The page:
Thoughts, Concerns, And Speculations – Halfway Through 2023

Have you heard about the fed now program being rolled out shortly?

Over 120 financial institutions have joined in the launch of the first phase of the “Fed Now” program.  The Federal Reserve issued a notice back on 8/5/19 (Docket No.—OP-1670) announcing their new interbank, real-time gross settlement service, which is intended to reduce the delays, costs and inefficiencies involved in today’s transfers of money for both businesses and consumers.     

The list includes most of the big banks, but will be rolled out to virtually all banks, and credit unions.

It will provide customers with instant payment or transfer of funds abilities, 24 hours a day, every day. So, it appears that it will directly compete with Zelle/Venmo/PayPal/etc., and may eliminate wires and even ACHs.

I hope this is not another step toward a Central bank Digital Currency (CBDC), which I am very concerned about, because CBDCs are programmable and controllable forms of money.  CBDCs can affect your ability to spend, receive, and invest money.  From what I have heard at this stage, they are much to be feared.  I will be doing a blog and/or video on the subject of CBDCs in the not-too-distant future.

  • Will China invade Taiwan? 6-12 months ago, that seems very unlikely, but at this point, it seems quite possible.  Since Taiwan produces over 60% of the world’s semiconductors and over 90% of the most advanced ones, what would a Chinese invasion or takeover mean for the markets and world economy?
  • More than a dozen major retailers have announced that they will close over 2,200 stores this year. Brick and Mortar Retail outlets continue to suffer from too much supply and competition, and the still growing move to shop online and have items delivered to your doorstep.
  • In recent weeks, there have been some alarming headlines about a potential escalation in the Russia/Ukraine mess to include a possible nuclear accident or use of nuclear weapons. While we can probably assume that cooler heads will prevail, the rhetoric on this front has been red hot, and worrisome.

 It may make some sense to reduce your risk levels and/or increase cash in this unpredictable environment, especially with the markets up near their all-time-highs, and being led by only 5-10 large stocks. (The S & P 500 is within 9% of its all-time-high)

  • Higher food prices coming? As of early summer 2023, Kansas farmers were bracing for their worst wheat crop harvest in 60 years, due to a persistent drought.  Kansas is the country’s largest producer of wheat.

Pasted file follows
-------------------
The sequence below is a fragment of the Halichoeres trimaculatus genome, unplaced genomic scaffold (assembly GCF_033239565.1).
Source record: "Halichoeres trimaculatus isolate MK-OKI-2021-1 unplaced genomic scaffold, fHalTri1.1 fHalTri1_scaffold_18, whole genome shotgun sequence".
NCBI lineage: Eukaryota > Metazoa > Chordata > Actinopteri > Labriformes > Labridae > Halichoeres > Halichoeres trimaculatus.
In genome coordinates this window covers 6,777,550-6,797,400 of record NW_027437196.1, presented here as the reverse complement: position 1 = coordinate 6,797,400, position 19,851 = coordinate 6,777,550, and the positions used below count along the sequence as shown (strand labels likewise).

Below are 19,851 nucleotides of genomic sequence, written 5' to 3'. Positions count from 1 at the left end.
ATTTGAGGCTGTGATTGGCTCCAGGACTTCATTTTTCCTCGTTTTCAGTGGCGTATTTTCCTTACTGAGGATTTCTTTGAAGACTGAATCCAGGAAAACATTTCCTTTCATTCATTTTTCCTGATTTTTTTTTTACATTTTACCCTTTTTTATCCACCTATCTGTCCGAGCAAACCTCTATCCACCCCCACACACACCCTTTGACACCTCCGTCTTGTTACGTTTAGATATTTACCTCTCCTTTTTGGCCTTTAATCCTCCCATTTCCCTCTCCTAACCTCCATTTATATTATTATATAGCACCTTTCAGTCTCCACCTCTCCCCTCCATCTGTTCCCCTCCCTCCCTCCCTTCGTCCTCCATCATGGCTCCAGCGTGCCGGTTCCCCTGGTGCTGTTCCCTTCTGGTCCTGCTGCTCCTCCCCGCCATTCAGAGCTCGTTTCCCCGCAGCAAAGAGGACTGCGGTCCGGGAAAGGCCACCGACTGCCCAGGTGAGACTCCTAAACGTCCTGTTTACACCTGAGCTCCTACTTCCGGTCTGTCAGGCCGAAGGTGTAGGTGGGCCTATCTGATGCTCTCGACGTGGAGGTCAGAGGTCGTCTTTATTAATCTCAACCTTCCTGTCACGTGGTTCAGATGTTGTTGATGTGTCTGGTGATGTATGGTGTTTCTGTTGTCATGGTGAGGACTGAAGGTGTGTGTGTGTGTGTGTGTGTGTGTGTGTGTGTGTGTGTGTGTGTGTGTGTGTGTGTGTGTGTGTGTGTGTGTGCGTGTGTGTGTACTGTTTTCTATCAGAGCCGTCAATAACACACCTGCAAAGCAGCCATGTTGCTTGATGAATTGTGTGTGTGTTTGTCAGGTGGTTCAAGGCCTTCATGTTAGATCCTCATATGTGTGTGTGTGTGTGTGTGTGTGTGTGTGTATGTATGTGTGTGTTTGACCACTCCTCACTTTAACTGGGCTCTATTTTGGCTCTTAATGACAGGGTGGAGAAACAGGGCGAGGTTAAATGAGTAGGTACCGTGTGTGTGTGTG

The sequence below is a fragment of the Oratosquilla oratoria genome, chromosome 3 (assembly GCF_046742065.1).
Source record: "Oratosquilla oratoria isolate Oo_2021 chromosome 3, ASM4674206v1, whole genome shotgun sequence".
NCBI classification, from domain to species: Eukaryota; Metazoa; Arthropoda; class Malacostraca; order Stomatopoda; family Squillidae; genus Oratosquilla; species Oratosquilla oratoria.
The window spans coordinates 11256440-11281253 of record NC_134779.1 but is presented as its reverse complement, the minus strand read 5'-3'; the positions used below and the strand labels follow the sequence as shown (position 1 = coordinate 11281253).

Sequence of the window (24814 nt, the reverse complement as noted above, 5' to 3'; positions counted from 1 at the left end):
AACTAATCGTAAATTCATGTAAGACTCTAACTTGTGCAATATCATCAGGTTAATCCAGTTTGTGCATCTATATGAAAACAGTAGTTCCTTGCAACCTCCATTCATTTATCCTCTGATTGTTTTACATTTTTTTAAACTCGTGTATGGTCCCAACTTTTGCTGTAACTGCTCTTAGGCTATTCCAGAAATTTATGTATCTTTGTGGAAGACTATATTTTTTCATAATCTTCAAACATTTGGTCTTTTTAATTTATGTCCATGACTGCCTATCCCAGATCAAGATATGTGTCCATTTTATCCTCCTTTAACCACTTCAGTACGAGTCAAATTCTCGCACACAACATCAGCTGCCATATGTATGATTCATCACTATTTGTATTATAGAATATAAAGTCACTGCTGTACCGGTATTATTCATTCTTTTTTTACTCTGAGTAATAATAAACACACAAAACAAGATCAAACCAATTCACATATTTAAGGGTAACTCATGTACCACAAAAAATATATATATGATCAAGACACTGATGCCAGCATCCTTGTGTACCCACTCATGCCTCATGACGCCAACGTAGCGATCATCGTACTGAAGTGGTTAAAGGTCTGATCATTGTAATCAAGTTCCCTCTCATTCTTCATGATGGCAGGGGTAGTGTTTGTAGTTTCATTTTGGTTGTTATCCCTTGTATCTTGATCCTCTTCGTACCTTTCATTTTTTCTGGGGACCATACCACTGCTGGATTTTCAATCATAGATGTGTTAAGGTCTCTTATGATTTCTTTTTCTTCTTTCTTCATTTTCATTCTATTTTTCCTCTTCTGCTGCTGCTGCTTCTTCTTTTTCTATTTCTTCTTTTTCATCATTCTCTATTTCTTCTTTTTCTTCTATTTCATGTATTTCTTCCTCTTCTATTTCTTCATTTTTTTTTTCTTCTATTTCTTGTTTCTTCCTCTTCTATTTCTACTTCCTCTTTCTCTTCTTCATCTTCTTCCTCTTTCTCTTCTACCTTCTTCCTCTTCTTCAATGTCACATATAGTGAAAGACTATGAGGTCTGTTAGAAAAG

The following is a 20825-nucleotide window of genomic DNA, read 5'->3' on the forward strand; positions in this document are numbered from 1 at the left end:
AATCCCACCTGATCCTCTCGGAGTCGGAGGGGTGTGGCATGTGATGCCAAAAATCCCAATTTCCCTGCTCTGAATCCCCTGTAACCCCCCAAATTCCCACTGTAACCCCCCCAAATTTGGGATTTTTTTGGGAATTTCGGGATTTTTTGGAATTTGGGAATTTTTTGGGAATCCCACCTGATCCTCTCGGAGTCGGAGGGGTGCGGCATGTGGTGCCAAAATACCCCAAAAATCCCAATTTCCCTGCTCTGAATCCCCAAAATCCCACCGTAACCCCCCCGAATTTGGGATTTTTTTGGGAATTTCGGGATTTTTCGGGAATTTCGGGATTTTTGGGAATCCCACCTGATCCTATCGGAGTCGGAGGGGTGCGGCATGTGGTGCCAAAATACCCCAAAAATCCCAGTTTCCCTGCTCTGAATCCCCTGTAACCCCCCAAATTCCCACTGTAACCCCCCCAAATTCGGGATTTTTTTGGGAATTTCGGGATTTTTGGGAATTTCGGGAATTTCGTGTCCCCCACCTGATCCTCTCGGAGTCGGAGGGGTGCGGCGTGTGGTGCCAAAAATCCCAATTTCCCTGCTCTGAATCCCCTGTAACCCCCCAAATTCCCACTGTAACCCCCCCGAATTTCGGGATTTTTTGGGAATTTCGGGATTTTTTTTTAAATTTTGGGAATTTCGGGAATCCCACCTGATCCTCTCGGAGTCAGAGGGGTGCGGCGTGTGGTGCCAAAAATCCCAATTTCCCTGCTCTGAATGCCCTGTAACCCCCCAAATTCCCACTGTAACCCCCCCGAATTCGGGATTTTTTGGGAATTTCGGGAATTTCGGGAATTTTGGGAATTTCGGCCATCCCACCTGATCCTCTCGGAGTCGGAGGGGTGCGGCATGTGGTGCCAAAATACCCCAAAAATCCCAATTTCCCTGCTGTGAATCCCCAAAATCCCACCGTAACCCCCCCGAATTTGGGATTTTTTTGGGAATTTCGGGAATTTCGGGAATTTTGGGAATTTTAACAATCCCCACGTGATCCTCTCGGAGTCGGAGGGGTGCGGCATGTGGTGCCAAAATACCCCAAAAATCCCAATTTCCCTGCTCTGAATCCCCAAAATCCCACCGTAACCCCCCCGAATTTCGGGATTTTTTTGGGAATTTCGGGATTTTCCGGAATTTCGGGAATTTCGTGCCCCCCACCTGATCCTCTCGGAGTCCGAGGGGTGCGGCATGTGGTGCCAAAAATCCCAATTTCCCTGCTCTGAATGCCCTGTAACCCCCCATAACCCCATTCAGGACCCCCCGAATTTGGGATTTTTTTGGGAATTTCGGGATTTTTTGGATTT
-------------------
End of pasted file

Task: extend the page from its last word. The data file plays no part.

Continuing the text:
• The question on the markets’ mind, of course, is when will the Federal Reserve stop raising interest rates, and start cutting them again? As of 7/6/23, the 10-year treasury was yielding a little over 4%, and the average interest rate for a 30-year fixed mortgage was 7.21%, which was more than double the sub-3% rates seen only 18 to 20 months prior!  In many desirable towns in central New Jersey, where I am based, the prices for houses for sale have held up completely, or remarkably well, despite the huge increase in mortgage rates, due to a pronounced lack of supply.  It remains to be seen how long this abnormal condition will stay in place.  Obviously, if rates on mortgages rose too high, or a recession that led to lots of job losses were to hit this economy here, prices would fall, perhaps sharply, from their bubble – like current levels.
  • On the political front, it seems like the more attacks/troubles/persecution Trump receives, the better he does in the polls. On the Biden front, it seems like the walls are closing in on him, and that the party/media may want him to step down, or vacate that chair in the next few weeks or months. Time will tell on both of these. At least it is never boring in DC!


Robert Ryerson

Although Robert M. Ryerson completed all the necessary requirements to earn bachelor of arts degrees in both English and economics at Rutgers University, college policy at the time prohibited the issuance of dual degrees. As a result, he graduated from Rutgers with a single bachelor of arts in economics before finding employment as a stockbroker with Shearson Lehman American Express in New York City 1984. Robert M. Ryerson has since established himself as a respected estate administrator and legacy planner. In addition to his economics degree from Rutgers, Mr. Ryerson holds several professional designations including Retirement Income Certified Professional (RICP)®; Certified In Long Term Care (CLTC)®; Certified Financial Fiduciary (CFF)®, and Certified Identity Theft Risk Magenament Specialist (CITRMS)®. He has shared his knowledge on the subject of identity theft as the author of the book What’s The Deal With Identity Theft?: A Plain-English Look at Our Fastest Growing Crime. He has also covered identity theft issues directly for students as the instructor of the adult education course Understanding Identity Theft: Our Fastest Growing Crime.

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